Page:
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Who Pays for What in Real Estate?

by Guest on May 15, 2012

One very common question of real estate transactions is, "Who pays for what in a real estate transaction". Below is a list to give you an idea of some of the common expectations, but this list will vary from region to region. Also, if it's a buyer's or seller's market could possibly change the common fee responsibility.

Seller or Buyer

The SELLER could generally be expected to pay for the following.

  • Real Estate Commission
  • Document preparation fee for Deed
  • Documentary transfer tax
  • Any city Transfer/Conveyance Tax (according to contract)
  • Any loan fees required by buyer's lender
  • Payoff of all loans in seller's name (or existing loan balance if being assumed by buyer)
  • Interest accrued to lender being paid off, Statement Fees, reconveyance Fees and any Prepayment Penalties
  • Termite Inspection (according to contract)
  • Termite Work (according to contract)
  • Home Warranty (according to contract)
  • Any judgments, tax liens, etc., against the seller
  • Tax proration (for any taxes unpaid at time of transfer of title)
  • Any unpaid Homeowner's dues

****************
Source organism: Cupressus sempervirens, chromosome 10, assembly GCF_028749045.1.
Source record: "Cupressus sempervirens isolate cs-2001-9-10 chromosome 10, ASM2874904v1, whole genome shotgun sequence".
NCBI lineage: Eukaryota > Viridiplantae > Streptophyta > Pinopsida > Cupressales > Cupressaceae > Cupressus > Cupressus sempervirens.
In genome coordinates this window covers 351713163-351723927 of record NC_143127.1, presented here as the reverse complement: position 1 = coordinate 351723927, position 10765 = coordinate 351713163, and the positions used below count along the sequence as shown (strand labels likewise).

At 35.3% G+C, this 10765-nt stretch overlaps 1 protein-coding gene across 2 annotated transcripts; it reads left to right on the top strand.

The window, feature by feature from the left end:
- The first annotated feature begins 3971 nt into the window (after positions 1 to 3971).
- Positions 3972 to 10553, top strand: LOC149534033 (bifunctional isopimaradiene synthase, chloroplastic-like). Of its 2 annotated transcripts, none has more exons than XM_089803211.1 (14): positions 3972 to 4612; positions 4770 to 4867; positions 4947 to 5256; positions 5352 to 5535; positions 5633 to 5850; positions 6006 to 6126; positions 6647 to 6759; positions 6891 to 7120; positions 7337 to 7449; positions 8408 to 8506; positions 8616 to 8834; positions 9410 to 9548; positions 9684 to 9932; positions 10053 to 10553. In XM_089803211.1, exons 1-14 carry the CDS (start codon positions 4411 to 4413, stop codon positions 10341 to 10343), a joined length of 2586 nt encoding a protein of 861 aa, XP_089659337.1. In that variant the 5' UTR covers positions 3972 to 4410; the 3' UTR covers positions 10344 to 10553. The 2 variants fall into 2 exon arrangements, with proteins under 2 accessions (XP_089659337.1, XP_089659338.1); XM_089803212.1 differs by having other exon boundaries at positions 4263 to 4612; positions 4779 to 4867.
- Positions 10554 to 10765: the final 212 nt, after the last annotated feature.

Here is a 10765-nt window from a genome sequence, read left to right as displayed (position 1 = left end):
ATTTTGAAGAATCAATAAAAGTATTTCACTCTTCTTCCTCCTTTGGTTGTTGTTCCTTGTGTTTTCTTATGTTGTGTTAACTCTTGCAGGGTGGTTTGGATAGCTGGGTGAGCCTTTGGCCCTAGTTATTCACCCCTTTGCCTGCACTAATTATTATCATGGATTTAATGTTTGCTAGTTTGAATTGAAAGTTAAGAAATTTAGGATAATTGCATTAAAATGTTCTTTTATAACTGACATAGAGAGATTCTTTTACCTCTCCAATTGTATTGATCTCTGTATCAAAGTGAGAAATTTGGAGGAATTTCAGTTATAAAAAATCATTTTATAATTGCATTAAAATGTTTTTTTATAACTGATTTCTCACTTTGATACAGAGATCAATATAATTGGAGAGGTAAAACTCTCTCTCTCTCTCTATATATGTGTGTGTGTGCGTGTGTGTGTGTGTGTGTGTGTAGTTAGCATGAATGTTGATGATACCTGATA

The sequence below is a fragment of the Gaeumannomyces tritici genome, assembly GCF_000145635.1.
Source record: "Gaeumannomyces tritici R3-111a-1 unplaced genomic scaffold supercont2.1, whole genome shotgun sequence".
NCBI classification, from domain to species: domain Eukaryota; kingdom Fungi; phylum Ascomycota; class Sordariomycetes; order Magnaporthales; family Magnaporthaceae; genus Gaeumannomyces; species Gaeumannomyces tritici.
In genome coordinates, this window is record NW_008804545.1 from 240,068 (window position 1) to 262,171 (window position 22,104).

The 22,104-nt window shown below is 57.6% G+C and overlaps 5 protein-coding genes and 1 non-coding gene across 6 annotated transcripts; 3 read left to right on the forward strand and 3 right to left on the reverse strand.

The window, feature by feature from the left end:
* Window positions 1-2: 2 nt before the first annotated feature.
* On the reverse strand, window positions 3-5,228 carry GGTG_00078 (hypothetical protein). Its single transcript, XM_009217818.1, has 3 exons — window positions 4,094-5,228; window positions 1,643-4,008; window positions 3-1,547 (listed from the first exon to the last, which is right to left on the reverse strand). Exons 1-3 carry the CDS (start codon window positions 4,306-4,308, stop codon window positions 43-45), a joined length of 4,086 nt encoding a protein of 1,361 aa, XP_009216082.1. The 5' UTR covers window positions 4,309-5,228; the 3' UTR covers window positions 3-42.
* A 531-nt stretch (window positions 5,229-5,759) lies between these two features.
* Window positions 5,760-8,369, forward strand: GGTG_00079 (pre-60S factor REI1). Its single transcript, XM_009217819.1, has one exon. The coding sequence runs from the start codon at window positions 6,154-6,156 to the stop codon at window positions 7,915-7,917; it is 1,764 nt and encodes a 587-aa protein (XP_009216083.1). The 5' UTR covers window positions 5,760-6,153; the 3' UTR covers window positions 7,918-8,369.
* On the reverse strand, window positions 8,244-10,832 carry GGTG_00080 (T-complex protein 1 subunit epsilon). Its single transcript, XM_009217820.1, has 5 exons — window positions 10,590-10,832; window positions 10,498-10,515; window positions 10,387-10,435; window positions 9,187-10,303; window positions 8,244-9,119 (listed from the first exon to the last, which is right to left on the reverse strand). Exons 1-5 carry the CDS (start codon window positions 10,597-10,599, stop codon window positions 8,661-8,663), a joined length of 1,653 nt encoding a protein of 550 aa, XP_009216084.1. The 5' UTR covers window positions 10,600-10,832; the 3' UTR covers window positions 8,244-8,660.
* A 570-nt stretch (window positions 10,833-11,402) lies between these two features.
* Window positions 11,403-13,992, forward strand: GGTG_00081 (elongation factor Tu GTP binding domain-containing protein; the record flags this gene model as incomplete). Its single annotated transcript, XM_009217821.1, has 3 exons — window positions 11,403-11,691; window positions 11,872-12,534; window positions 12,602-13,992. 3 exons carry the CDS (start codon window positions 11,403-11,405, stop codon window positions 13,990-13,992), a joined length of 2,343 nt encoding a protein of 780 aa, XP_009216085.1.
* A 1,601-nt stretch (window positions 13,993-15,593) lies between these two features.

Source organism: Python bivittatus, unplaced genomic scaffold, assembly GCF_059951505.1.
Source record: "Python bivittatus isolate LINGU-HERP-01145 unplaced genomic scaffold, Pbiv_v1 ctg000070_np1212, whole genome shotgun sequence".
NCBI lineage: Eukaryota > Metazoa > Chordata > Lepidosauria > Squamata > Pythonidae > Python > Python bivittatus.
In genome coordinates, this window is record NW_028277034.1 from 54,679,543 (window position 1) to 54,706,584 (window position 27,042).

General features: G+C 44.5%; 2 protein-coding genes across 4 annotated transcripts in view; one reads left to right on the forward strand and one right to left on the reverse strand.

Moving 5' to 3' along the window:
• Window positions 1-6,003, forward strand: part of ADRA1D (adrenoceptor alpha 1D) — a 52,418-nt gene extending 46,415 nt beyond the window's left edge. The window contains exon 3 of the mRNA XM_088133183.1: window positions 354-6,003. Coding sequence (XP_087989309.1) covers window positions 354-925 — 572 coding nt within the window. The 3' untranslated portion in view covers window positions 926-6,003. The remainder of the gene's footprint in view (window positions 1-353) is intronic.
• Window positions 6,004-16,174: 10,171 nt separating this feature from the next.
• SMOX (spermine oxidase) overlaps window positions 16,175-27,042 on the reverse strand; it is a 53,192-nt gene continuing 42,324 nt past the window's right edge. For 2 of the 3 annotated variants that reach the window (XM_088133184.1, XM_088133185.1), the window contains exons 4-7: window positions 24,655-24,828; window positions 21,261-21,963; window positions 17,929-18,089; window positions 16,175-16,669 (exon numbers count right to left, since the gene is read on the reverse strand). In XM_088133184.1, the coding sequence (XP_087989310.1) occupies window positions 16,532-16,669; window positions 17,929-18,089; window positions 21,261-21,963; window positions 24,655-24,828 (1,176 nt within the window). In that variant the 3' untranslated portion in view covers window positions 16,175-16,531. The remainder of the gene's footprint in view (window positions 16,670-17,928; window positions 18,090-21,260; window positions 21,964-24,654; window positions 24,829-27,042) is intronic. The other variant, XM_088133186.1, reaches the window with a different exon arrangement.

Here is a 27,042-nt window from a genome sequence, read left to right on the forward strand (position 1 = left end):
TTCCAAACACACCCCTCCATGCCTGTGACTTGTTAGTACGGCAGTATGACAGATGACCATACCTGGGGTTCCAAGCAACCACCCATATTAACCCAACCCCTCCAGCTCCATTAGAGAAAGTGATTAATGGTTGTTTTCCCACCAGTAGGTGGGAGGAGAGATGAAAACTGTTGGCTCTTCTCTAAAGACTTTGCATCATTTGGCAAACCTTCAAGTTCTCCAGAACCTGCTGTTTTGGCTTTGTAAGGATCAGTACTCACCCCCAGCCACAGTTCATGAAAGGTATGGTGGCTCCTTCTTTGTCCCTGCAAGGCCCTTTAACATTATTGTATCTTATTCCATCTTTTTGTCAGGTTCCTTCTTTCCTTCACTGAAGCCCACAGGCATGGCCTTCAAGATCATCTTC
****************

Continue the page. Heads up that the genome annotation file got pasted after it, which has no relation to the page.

• Title Insurance Premium
  • Recording charges to clear all documents of record against seller
  • Any bonds or assessments (according to contract)
  • Any and all delinquent taxes
  • Notary Fees
  • Escrow Fee

 

The BUYER could generally be expected to pay for the following.

  • Title Insurance Premium Escrow Fee
  • Notary Fee
  • Document preparation (if applicable)
  • Recording charges for all documents in buyer's name
  • Termite Inspection (according to contract)
  • Tax proration (from date of acquisition)
  • Homeowner's transfer fee
  • All new loan charges (except those require by the lender for seller to pay)
  • Interest on new loan from date of funding to 30 days prior to first payment date
  • Assumption/Change of Records fees for takeover of existing loanBeneficiary Statement Fee for assumption of existing loan
  • Inspection Fees (roofing, property inspection, geological, etc.)
  • Home warranty (according to contract)
  • City transfer/Conveyance Tax (according to contract) Fire insurance Premium for the first year
Residential and commercial real estate is very different in one way but very similar in the other. The fees paid for commercial properties are way higher than for residential and they depend on a real estate agent’s ability to market the property. So if you are planning to sell your commercial property fast be aware of some of the fees you’ll need to pay to your broker when the transaction finalizes.

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Guest

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